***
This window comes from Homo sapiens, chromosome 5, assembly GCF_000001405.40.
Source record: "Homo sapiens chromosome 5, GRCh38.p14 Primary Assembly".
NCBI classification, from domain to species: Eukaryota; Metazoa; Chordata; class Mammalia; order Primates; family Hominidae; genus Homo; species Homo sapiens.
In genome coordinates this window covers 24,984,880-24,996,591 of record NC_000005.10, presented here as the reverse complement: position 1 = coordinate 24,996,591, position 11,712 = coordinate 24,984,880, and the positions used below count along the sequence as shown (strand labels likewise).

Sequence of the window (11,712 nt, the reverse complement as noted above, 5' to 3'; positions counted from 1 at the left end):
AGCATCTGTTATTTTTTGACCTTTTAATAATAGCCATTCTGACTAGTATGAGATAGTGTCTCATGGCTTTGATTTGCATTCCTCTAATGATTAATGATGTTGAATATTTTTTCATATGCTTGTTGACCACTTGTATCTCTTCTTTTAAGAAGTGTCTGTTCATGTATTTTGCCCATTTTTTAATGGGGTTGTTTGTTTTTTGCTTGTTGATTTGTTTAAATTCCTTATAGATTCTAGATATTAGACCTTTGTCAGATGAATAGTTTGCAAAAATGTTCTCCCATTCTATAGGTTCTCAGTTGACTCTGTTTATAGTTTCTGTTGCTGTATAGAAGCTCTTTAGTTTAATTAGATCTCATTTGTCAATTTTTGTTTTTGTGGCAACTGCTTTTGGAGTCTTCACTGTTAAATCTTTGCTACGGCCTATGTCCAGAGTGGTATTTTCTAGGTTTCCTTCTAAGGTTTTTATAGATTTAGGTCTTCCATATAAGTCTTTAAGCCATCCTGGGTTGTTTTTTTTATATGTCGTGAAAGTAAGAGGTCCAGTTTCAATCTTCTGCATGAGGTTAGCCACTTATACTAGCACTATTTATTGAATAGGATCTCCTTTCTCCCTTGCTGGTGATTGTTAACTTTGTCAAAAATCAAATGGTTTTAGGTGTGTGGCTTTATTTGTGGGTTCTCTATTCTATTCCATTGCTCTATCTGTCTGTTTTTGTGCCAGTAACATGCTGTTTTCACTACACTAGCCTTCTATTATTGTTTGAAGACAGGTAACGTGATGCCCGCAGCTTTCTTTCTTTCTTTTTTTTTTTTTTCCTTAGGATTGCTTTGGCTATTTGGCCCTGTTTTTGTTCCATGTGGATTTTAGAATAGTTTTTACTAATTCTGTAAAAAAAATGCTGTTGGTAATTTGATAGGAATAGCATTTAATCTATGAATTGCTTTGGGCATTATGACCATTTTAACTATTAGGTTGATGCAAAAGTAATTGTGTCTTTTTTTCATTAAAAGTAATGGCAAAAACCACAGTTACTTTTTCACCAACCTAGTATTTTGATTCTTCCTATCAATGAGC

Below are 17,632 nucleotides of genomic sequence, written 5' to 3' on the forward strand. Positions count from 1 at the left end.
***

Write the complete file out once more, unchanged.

This window comes from Homo sapiens, chromosome 5, assembly GCF_000001405.40.
Source record: "Homo sapiens chromosome 5, GRCh38.p14 Primary Assembly".
NCBI classification, from domain to species: Eukaryota; Metazoa; Chordata; class Mammalia; order Primates; family Hominidae; genus Homo; species Homo sapiens.
In genome coordinates this window covers 24,984,880-24,996,591 of record NC_000005.10, presented here as the reverse complement: position 1 = coordinate 24,996,591, position 11,712 = coordinate 24,984,880, and the positions used below count along the sequence as shown (strand labels likewise).

Sequence of the window (11,712 nt, the reverse complement as noted above, 5' to 3'; positions counted from 1 at the left end):
AGCATCTGTTATTTTTTGACCTTTTAATAATAGCCATTCTGACTAGTATGAGATAGTGTCTCATGGCTTTGATTTGCATTCCTCTAATGATTAATGATGTTGAATATTTTTTCATATGCTTGTTGACCACTTGTATCTCTTCTTTTAAGAAGTGTCTGTTCATGTATTTTGCCCATTTTTTAATGGGGTTGTTTGTTTTTTGCTTGTTGATTTGTTTAAATTCCTTATAGATTCTAGATATTAGACCTTTGTCAGATGAATAGTTTGCAAAAATGTTCTCCCATTCTATAGGTTCTCAGTTGACTCTGTTTATAGTTTCTGTTGCTGTATAGAAGCTCTTTAGTTTAATTAGATCTCATTTGTCAATTTTTGTTTTTGTGGCAACTGCTTTTGGAGTCTTCACTGTTAAATCTTTGCTACGGCCTATGTCCAGAGTGGTATTTTCTAGGTTTCCTTCTAAGGTTTTTATAGATTTAGGTCTTCCATATAAGTCTTTAAGCCATCCTGGGTTGTTTTTTTTATATGTCGTGAAAGTAAGAGGTCCAGTTTCAATCTTCTGCATGAGGTTAGCCACTTATACTAGCACTATTTATTGAATAGGATCTCCTTTCTCCCTTGCTGGTGATTGTTAACTTTGTCAAAAATCAAATGGTTTTAGGTGTGTGGCTTTATTTGTGGGTTCTCTATTCTATTCCATTGCTCTATCTGTCTGTTTTTGTGCCAGTAACATGCTGTTTTCACTACACTAGCCTTCTATTATTGTTTGAAGACAGGTAACGTGATGCCCGCAGCTTTCTTTCTTTCTTTTTTTTTTTTTTCCTTAGGATTGCTTTGGCTATTTGGCCCTGTTTTTGTTCCATGTGGATTTTAGAATAGTTTTTACTAATTCTGTAAAAAAAATGCTGTTGGTAATTTGATAGGAATAGCATTTAATCTATGAATTGCTTTGGGCATTATGACCATTTTAACTATTAGGTTGATGCAAAAGTAATTGTGTCTTTTTTTCATTAAAAGTAATGGCAAAAACCACAGTTACTTTTTCACCAACCTAGTATTTTGATTCTTCCTATCAATGAGC

Below are 17,632 nucleotides of genomic sequence, written 5' to 3' on the forward strand. Positions count from 1 at the left end.